A strong social culture within the company promotes communication across the organization and across levels within. This aspect of internal communication is a critical part of the sharing mechanism for organizations. The access to key people is a driving factor in the company’s learning orientation, making learning opportunities available and resulting in widespread availability of the company’s organizational knowledge. If access to the right people within the organization is not available to all employees, opportunities will be missed. Management has reacted by adjusting the communications protocols within the organization to make the key people accessible to all employees. Japanese auto manufacturer Toyota eliminated management offices, forcing mangers to work at conference tables placed throughout the company, and putting them in constant contact with the workers.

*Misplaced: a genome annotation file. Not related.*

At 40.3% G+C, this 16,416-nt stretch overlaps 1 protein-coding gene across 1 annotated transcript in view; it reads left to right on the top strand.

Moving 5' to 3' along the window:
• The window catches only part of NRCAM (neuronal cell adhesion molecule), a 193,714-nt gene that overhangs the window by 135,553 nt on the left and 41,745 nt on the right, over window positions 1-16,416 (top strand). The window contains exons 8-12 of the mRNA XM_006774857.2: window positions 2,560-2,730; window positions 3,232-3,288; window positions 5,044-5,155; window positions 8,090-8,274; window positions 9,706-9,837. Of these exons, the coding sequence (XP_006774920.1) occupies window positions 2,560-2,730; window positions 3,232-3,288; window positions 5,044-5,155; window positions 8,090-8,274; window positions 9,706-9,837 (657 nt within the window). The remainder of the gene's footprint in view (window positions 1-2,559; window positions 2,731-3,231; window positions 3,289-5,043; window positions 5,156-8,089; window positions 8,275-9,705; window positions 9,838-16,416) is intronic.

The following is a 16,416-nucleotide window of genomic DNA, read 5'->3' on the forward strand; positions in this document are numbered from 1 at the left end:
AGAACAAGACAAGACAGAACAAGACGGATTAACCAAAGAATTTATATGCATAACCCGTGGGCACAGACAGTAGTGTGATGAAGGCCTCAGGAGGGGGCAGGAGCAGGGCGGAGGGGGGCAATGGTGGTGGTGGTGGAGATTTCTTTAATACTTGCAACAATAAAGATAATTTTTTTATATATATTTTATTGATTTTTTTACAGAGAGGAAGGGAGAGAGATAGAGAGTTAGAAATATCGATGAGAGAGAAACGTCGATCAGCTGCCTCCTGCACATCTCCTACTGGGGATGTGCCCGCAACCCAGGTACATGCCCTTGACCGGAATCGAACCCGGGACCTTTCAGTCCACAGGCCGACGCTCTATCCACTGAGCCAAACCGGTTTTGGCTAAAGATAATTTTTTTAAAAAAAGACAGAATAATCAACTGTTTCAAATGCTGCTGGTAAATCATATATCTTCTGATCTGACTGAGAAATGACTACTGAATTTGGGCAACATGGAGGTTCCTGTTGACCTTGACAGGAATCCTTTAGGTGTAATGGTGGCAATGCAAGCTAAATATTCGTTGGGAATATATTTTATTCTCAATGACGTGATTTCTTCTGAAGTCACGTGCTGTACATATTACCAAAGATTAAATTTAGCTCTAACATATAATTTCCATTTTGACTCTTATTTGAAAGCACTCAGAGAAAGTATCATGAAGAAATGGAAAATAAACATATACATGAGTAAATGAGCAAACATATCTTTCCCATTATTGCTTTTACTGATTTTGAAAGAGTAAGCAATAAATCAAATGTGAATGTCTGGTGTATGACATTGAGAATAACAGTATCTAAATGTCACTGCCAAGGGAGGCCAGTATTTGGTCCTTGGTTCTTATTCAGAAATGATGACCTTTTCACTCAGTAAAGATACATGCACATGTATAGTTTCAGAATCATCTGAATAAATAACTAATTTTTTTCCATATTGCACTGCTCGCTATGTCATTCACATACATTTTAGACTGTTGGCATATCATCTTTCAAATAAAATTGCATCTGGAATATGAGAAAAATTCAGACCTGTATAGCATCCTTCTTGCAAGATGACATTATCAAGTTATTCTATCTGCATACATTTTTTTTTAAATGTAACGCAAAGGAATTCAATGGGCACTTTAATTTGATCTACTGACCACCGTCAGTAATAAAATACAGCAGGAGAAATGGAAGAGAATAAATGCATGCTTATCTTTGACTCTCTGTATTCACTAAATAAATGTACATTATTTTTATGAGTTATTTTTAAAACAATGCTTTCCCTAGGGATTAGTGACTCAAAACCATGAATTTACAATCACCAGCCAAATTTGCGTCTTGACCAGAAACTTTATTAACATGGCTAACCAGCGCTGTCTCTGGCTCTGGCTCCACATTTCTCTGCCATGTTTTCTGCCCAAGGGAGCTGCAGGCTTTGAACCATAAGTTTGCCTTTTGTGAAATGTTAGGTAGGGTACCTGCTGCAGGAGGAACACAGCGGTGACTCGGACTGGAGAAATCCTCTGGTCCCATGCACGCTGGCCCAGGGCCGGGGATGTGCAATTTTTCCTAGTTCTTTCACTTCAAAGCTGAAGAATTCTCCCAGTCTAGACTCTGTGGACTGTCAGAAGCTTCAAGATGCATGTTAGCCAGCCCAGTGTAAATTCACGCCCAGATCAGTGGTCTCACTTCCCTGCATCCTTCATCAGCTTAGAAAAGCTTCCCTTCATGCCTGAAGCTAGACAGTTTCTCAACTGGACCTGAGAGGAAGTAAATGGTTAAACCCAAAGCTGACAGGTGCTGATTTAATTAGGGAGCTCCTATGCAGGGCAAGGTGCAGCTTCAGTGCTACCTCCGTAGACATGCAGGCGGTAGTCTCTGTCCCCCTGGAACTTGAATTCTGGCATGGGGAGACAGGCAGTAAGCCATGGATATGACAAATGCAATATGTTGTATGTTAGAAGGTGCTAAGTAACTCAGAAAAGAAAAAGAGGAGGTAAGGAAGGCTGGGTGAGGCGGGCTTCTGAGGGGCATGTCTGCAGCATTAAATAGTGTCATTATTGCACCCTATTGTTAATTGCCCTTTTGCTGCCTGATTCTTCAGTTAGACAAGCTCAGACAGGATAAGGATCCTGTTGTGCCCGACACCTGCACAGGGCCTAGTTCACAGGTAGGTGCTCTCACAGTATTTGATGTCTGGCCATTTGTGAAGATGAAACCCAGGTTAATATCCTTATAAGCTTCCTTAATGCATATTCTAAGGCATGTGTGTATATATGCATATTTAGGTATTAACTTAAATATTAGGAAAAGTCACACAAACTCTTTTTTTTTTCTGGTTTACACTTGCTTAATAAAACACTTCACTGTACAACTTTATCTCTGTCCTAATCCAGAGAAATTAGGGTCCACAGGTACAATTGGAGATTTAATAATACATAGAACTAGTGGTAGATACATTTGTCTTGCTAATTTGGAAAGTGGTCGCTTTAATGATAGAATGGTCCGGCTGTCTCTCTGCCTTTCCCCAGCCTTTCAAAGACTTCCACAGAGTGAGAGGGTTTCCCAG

Technology can be a key factor here also. Video and Voice over IP and even 3D modeling technology and process simulations can all be used in place of face to face sessions. This overcomes barriers of distance and enables the exchange of information and cross fertilization of new ideas even across global distances. Using this technology freely and often can help to create a global team or a series of global teams, all available instantly to work on any problems any other part of the organization may encounter. Organizations which promote the use of technology to create their own global learning community stay ahead. Most of the issues concerning communication in larger companies are the reorganization and security issues and justifying the ROI. This is hard to do, because the return on the investment is often not immediate and not always directly traceable to information and communications technology.